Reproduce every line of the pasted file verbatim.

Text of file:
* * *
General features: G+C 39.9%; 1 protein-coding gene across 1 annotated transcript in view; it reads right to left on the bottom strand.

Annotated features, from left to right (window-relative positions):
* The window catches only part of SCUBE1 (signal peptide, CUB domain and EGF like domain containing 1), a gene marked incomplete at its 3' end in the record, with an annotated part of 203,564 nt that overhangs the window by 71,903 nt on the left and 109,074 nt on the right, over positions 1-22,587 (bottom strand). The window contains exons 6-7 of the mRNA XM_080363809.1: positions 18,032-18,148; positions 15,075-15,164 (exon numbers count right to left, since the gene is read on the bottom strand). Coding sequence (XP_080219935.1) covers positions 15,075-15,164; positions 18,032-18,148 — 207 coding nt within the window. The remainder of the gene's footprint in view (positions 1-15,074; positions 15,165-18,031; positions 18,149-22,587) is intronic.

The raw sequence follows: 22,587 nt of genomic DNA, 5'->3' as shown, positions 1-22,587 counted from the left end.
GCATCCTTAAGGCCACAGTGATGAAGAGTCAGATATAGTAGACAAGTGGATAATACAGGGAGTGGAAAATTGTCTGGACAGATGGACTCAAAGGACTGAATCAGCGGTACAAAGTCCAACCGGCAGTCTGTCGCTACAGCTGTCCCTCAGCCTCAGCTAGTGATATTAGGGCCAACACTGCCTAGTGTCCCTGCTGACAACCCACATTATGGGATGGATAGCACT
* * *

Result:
General features: G+C 39.9%; 1 protein-coding gene across 1 annotated transcript in view; it reads right to left on the bottom strand.

Annotated features, from left to right (window-relative positions):
* The window catches only part of SCUBE1 (signal peptide, CUB domain and EGF like domain containing 1), a gene marked incomplete at its 3' end in the record, with an annotated part of 203,564 nt that overhangs the window by 71,903 nt on the left and 109,074 nt on the right, over positions 1-22,587 (bottom strand). The window contains exons 6-7 of the mRNA XM_080363809.1: positions 18,032-18,148; positions 15,075-15,164 (exon numbers count right to left, since the gene is read on the bottom strand). Coding sequence (XP_080219935.1) covers positions 15,075-15,164; positions 18,032-18,148 — 207 coding nt within the window. The remainder of the gene's footprint in view (positions 1-15,074; positions 15,165-18,031; positions 18,149-22,587) is intronic.

The raw sequence follows: 22,587 nt of genomic DNA, 5'->3' as shown, positions 1-22,587 counted from the left end.
GCATCCTTAAGGCCACAGTGATGAAGAGTCAGATATAGTAGACAAGTGGATAATACAGGGAGTGGAAAATTGTCTGGACAGATGGACTCAAAGGACTGAATCAGCGGTACAAAGTCCAACCGGCAGTCTGTCGCTACAGCTGTCCCTCAGCCTCAGCTAGTGATATTAGGGCCAACACTGCCTAGTGTCCCTGCTGACAACCCACATTATGGGATGGATAGCACT